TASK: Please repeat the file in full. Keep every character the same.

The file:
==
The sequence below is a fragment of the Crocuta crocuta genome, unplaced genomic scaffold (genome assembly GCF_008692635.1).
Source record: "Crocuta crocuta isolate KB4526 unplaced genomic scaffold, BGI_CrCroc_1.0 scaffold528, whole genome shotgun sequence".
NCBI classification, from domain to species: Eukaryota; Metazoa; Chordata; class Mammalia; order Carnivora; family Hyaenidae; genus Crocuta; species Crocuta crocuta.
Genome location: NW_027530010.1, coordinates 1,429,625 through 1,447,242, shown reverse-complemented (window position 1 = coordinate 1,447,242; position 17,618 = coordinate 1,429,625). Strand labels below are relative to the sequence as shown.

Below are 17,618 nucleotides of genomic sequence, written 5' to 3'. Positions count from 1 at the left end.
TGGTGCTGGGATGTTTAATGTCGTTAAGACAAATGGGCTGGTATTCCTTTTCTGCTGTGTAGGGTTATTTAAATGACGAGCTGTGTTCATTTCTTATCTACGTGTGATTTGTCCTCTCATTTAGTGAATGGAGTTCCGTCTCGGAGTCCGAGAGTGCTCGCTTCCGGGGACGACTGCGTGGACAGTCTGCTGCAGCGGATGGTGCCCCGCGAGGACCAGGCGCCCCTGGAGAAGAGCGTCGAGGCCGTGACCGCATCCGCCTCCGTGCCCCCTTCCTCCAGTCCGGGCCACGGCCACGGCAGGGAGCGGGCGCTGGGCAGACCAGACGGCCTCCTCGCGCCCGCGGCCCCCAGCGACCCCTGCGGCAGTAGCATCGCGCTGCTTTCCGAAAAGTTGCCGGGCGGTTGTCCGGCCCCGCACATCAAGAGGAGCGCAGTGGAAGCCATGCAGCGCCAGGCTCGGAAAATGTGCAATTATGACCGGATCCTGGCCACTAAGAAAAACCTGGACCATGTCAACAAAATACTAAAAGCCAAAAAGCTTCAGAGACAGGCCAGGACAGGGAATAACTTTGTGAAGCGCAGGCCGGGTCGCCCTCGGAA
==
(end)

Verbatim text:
The sequence below is a fragment of the Crocuta crocuta genome, unplaced genomic scaffold (genome assembly GCF_008692635.1).
Source record: "Crocuta crocuta isolate KB4526 unplaced genomic scaffold, BGI_CrCroc_1.0 scaffold528, whole genome shotgun sequence".
NCBI classification, from domain to species: Eukaryota; Metazoa; Chordata; class Mammalia; order Carnivora; family Hyaenidae; genus Crocuta; species Crocuta crocuta.
Genome location: NW_027530010.1, coordinates 1,429,625 through 1,447,242, shown reverse-complemented (window position 1 = coordinate 1,447,242; position 17,618 = coordinate 1,429,625). Strand labels below are relative to the sequence as shown.

Below are 17,618 nucleotides of genomic sequence, written 5' to 3'. Positions count from 1 at the left end.
TGGTGCTGGGATGTTTAATGTCGTTAAGACAAATGGGCTGGTATTCCTTTTCTGCTGTGTAGGGTTATTTAAATGACGAGCTGTGTTCATTTCTTATCTACGTGTGATTTGTCCTCTCATTTAGTGAATGGAGTTCCGTCTCGGAGTCCGAGAGTGCTCGCTTCCGGGGACGACTGCGTGGACAGTCTGCTGCAGCGGATGGTGCCCCGCGAGGACCAGGCGCCCCTGGAGAAGAGCGTCGAGGCCGTGACCGCATCCGCCTCCGTGCCCCCTTCCTCCAGTCCGGGCCACGGCCACGGCAGGGAGCGGGCGCTGGGCAGACCAGACGGCCTCCTCGCGCCCGCGGCCCCCAGCGACCCCTGCGGCAGTAGCATCGCGCTGCTTTCCGAAAAGTTGCCGGGCGGTTGTCCGGCCCCGCACATCAAGAGGAGCGCAGTGGAAGCCATGCAGCGCCAGGCTCGGAAAATGTGCAATTATGACCGGATCCTGGCCACTAAGAAAAACCTGGACCATGTCAACAAAATACTAAAAGCCAAAAAGCTTCAGAGACAGGCCAGGACAGGGAATAACTTTGTGAAGCGCAGGCCGGGTCGCCCTCGGAA